Many sales executives are in the throes of finalizing their 2018 sales plans. They are tuning territory plans, quotas, hiring plans, etc. You wear the hat and you know the drill. Unfortunately, some of these plans will not address improvements to sales operations – due mostly to resource and/or budget constraints.
A high performing Sales Operations function allows sales professionals to spend the majority of their time doing what they do best – sell! McKinsey & Company’s 2016 research shows that implementation of ‘world-class’ sales operations yields sustained annual increases of 5 to 10 percent in sales productivity. And yet, every sales operations executive we have spoken with recently has been tasked with making Sales Operations do more with less.
Making Sales Operations more efficient while assuming more responsibilities on a leaner budget is no easy task. It starts, however, with identification, location, and sizing of the improvement opportunities. For example, a CSO we know had to say ‘no’ to a budget request for costly additional training of its new business developers. A closer look revealed that coaching was not being implemented consistently and that effective curbside coaching would likely provide the lift in productivity needed among targeted average performers.
Another CSO shared how she achieved an additional 10% revenue growth from her New Logo customers. Sales Operations provided a recommendation that she change her commission plan to extend payments beyond the initial twelve months after New Logo contract signing. New Business Sales Executives increased their time commitment with Account Management and increased TCV by continuing to leverage their relationships with expanded services. Revenue run rates increased and New Logos continued at the same pace after the change.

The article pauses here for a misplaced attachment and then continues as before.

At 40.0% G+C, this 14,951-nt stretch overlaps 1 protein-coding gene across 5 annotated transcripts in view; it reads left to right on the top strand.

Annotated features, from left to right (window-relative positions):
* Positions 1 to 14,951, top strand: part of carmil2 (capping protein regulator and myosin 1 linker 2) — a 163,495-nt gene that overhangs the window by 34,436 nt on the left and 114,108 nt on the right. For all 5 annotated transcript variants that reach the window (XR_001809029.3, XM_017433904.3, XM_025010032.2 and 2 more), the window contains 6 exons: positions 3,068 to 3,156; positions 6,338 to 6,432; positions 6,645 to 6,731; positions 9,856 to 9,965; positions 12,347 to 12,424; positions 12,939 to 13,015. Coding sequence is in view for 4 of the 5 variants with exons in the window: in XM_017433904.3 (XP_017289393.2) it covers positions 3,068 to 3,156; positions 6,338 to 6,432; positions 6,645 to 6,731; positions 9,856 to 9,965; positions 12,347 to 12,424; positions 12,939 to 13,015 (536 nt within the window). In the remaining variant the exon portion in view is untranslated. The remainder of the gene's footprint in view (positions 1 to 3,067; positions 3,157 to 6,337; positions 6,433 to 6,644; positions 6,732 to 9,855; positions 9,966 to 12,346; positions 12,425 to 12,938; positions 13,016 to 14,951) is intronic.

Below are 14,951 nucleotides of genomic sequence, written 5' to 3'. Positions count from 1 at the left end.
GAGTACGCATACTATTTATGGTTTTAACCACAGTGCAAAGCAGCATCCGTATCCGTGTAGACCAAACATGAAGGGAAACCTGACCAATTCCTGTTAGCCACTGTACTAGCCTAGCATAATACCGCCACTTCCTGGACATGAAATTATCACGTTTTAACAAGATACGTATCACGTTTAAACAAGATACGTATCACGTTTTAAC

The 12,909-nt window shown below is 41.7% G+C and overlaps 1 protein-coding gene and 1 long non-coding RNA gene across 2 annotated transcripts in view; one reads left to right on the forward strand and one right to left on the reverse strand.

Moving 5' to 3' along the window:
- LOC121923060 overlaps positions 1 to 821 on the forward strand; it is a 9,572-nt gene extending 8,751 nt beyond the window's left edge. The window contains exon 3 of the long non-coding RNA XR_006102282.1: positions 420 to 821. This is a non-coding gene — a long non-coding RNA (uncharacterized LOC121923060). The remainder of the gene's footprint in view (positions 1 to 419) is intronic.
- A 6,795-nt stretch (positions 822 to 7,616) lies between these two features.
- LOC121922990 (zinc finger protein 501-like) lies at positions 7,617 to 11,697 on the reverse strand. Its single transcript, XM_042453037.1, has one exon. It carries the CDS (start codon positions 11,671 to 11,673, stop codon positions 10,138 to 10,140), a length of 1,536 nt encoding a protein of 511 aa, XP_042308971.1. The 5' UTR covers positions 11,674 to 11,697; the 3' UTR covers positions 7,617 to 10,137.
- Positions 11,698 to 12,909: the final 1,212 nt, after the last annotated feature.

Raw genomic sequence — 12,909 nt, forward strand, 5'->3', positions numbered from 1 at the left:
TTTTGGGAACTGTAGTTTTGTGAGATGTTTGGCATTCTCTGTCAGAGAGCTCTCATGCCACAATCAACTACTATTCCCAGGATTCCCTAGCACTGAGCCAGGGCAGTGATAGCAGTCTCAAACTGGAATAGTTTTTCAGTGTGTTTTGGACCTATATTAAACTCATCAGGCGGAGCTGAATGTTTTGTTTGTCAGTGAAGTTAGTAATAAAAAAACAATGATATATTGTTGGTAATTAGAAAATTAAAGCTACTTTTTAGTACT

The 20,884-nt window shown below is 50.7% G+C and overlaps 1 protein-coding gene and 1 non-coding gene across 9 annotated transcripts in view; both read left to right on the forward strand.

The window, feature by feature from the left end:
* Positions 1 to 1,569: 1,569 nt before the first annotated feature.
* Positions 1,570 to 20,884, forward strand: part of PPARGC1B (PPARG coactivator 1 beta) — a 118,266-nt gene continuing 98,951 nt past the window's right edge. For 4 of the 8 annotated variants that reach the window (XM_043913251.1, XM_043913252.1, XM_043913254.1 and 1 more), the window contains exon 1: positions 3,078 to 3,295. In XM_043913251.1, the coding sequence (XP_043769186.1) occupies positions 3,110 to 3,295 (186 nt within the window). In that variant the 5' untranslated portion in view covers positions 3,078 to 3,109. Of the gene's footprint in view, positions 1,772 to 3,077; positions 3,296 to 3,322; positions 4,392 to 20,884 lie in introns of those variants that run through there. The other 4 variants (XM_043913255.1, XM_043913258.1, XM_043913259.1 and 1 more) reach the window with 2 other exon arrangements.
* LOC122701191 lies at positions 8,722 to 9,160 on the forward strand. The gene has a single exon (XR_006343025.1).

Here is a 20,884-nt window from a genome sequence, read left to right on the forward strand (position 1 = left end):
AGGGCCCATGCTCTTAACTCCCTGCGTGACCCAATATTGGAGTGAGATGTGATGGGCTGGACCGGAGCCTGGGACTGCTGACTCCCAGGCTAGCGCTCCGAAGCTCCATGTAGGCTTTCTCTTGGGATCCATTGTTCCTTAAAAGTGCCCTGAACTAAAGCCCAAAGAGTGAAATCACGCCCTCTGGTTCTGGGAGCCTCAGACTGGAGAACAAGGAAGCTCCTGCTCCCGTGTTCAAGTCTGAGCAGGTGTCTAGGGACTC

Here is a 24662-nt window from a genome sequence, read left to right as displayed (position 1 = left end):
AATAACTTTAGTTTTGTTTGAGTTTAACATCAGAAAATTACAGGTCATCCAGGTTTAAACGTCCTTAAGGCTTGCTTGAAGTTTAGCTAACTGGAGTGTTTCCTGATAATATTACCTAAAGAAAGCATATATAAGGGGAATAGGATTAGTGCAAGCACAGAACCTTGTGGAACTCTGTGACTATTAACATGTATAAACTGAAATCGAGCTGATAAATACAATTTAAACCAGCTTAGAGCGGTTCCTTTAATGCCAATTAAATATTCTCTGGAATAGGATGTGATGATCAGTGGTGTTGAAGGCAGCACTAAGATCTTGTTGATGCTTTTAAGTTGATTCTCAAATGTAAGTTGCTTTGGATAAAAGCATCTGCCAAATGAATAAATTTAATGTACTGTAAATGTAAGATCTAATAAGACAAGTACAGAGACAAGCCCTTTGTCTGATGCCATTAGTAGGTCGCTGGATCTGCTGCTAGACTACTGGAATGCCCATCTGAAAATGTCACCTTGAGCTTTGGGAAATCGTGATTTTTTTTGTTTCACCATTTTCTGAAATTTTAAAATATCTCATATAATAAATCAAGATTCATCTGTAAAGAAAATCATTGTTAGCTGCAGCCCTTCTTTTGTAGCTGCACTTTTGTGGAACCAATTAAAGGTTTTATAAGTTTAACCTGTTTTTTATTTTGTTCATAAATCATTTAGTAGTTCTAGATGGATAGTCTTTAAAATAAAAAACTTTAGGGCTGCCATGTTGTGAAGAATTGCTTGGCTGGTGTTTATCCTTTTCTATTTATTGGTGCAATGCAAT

The point is that improvement starts with a diagnostic effort that drills down and systematically assesses the processes in the following areas of Sales Operations:
Organizing and Developing the Sales Organization
Managing and Directing the Sales Organization
Evaluating and Diagnosing Sales Team Performance
Once you know where the opportunities for improvement reside, how large the opportunities are, and have gauged the potential impact of improvements, you can successfully achieve more with less.